Sun, sea, sky, beautiful scenery, and fascinating history: All these can be found in the National Parks of the Caribbean.
Virgin Islands National Park, St. John
Imagine an island paradise where you can enjoy nature up close and personal. You have found it in the Virgin Islands National Park. Adventure seekers and travelers make their way to the 7,000 plus acres on the island of St. John. The park covers about two-thirds of the island, as well as off-shore areas.
Getting there, for most of the visitors, is by boat from St. Thomas. The Visitor Center in Cruz Bay is open every day from 8 a.m. to 4:30 p.m. except Fourth of July, Thanksgiving and Christmas. As you arrive from St. Thomas, pause to pick up maps and tips for further exploration. Probably the best way to see the park in the open are air tour buses, which give a nearly unobstructed view of the gorgeous surroundings. You can relax and enjoy the scenery, with lots of chances to capture photos of the mountains, ocean, beaches and bays. Trunk Bay offers a gorgeous beach with smooth white sand. It is easy to get to, and the peaceful, aqua blue, crystal clear water is great for swimming and snorkeling. Facilities available at Trunk Bay include restrooms, showers, and snack bar. Cinnamon Bay, with its bright turquoise water and powdery white sand, has swimming and snorkeling in an even quieter setting. Easy access to the beach is a plus. You have a restaurant food court, a store, bathroom and shower facilities, and a campground for overnight stays. Cinnamon Bay has some of the newest facilities.
Dry Tortugas National Park, Florida Keys
Seventy miles west of Key West, beyond reach of anyone who is driving, you will find Dry Tortugas National Park. In order to get there, you must arrive and depart by boat or by seaplane concessions from Key West. The park began as one of the mightiest fortresses ever built in North America, and the largest brick fort in the Americas. It was named in honor of one of our Founding Fathers: Fort Jefferson. In active use from the 1860s to the 1880s, Fort Jefferson remained in Union control during the Civil War. Decommissioned from its military use, the fort and its island, Garden Key, were made a National Historic Site in 1934 and a National Park in 1970.
You can take a forty-five minute tour the Fort, and imagine nearly 2000 people living here during its peak years. Visit the moat wall. Enjoy the water by swimming, snorkeling, boating and fishing. There are opportunities to camp as well. Bring what food and water you think you will need along with you for your visit, as there are no restaurant or snack facilities on the island. Dry Tortugas is a pack-in, pack-out park. This means that all visitors, campers and boaters must take back everything that was brought in.
El Yunque National Forest, Puerto Rico
El Yunque National Forest is a combination of two national forests, the Luquillo National Forest and the Caribbean National Forest. It is situated in Puerto Rico’s northeastern region. El Yunque is the only tropical rain forest to be found in the United States National Forest System. The forest comprises about 29,000 acres, and offers views of both the Caribbean Sea and the Atlantic Ocean, as well as close up sights of lush tropical plants such as the giant tree fern, and many tropical birds, including the somewhat illusive Puerto Rican Parrot.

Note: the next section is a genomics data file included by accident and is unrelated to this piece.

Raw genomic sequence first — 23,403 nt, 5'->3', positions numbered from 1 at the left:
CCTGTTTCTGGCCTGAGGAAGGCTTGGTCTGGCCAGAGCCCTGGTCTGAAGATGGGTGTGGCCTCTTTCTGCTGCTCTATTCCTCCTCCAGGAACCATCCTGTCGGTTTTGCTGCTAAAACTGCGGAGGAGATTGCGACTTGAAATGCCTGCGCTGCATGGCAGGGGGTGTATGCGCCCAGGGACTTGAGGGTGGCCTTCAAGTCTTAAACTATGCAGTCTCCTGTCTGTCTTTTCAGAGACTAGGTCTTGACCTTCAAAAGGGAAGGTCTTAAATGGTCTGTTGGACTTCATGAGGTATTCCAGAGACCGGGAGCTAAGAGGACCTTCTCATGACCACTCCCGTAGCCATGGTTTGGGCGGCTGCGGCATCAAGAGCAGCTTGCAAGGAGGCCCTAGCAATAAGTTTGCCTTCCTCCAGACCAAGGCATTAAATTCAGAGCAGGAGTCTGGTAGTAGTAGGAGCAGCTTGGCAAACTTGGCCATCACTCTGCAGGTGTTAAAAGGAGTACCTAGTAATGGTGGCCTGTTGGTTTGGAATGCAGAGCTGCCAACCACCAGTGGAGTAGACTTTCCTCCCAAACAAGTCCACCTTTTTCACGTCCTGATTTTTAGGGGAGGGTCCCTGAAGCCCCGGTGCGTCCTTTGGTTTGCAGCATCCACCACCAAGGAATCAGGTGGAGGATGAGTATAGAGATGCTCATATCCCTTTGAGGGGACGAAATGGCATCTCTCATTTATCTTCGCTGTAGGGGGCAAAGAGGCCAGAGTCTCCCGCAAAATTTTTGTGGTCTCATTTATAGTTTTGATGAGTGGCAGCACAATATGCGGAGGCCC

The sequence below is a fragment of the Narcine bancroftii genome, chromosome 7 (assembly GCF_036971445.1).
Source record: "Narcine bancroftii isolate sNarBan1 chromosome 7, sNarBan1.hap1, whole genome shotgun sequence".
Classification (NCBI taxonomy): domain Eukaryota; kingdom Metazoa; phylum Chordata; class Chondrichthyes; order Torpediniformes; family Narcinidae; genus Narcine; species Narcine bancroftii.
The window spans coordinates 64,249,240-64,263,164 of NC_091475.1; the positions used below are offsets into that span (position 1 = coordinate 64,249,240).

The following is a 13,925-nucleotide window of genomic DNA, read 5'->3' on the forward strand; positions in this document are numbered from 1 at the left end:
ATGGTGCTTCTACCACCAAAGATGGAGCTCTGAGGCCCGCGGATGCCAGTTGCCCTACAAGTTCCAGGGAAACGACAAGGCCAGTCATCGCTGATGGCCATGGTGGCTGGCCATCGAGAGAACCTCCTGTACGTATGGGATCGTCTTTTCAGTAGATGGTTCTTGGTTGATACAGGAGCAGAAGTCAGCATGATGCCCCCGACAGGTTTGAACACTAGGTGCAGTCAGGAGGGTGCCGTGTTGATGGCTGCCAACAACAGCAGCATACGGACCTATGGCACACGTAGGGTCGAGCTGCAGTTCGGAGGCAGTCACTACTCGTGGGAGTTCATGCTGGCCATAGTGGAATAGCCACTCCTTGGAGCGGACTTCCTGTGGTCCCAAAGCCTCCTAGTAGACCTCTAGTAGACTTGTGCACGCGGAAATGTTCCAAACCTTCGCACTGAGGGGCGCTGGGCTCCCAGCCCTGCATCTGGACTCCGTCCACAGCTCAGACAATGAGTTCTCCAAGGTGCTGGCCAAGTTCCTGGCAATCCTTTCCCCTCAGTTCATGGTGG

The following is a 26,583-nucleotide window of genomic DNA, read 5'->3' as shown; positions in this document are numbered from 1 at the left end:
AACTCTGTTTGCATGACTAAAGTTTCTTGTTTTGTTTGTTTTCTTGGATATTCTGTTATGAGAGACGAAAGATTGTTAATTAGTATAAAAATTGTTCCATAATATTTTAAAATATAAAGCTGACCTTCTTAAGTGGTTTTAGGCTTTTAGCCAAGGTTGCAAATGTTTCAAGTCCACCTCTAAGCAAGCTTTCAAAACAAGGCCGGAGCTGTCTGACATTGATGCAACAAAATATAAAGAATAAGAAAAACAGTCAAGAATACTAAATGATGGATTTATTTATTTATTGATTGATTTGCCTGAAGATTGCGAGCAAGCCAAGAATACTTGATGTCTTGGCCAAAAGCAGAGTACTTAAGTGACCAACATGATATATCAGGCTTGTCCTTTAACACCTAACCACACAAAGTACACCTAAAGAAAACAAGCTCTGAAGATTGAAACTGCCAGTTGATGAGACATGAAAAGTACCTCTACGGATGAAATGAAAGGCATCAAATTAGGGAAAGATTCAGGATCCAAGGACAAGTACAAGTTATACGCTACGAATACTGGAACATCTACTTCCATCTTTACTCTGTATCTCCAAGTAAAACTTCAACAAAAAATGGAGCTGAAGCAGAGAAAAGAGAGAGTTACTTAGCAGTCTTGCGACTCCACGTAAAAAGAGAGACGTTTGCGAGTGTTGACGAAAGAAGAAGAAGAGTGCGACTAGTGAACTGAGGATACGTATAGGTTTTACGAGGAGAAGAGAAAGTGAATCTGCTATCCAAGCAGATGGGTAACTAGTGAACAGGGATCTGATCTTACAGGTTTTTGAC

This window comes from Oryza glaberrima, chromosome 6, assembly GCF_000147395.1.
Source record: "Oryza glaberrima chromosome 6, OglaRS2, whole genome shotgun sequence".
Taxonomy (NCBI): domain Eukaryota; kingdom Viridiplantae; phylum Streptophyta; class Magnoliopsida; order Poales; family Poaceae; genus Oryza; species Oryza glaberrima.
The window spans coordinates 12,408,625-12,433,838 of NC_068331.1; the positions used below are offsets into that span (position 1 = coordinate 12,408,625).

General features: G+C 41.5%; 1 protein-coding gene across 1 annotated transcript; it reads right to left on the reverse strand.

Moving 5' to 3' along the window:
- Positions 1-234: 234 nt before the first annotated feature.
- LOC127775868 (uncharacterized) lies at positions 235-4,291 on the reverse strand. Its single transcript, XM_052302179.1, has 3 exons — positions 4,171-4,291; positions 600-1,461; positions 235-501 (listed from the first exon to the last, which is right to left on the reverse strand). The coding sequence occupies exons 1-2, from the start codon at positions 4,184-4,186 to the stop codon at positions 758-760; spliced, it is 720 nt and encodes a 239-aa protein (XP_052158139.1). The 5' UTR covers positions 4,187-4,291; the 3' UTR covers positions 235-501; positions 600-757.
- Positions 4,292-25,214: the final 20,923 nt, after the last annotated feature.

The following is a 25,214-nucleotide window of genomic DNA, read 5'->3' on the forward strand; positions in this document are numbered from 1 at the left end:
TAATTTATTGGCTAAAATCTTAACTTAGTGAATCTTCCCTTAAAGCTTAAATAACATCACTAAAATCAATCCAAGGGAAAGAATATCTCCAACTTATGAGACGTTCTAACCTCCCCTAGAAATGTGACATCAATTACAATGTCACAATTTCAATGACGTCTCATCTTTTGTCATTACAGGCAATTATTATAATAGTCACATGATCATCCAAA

The rainforest has a number of viewing areas where you can take memorable photographs. Follow the Big Tree Trail for a half hour hike that leads to the La Mina Falls. Keep in mind that the way is rocky and wet near the end, so wear water shoes or similar. The hike is worth doing, since you can actually swim in the pool below La Mina Falls. On the practical side, near La Mina Falls there are picnic tables, restrooms and even a small restaurant. Other highlights of El Yunque include the La Coca Waterfall, which you can see from your car, and the impressive Yokahu Tower.
San Juan National Historic Site
The mighty fortresses guarding old San Juan, Puerto Rico – Castillo San Felipe El Morro and San Cristobal Puerto Rico – are National Historic sites you can tour at your leisure. These served as the gateway to the Caribbean Sea, and protected them from the 1500s’ to the 1800’s. El Morro and San Cristobal became the San Juan National Historic Site in 1949; It was declared a World Heritage Site by the United Nations in 1983. There is a map provided and also a good introductory video to the site, at the welcome center.
Castillo de San Felipe del Morro
Situated at the harbor entrance, “El Moro” served as the guardian of old San Juan. This six-level fort was named in honor King Philip II of Spain, and “El Morro” a Spanish term for “The Promontory”. Today, it is a museum. It also honors all who once served in the fort. From the fort, with its thick stone walls, narrow passages, and broad terraces, you have stunning views of the brilliantly blue ocean and rocky shoreline. Inside the fort, there are informative displays. The complex is well kept and the entrance fee is modest. To fully enjoy exploring this impressive fortification, you should be comfortable with walking and going up and down spiral and triangular staircases. Visit and photograph El Moro’s garitas, or sentry boxes; they serve as a cultural symbol for all of Puerto Rico.
Castillo de San Cristóbal
It was constructed to guard against an attack from land. Follow the steep, curving ramp leads to the historic entrance of the fort. While it also is impressive for its thick walls and great views, this fort has great city views, and a more intimate scale than El Moro.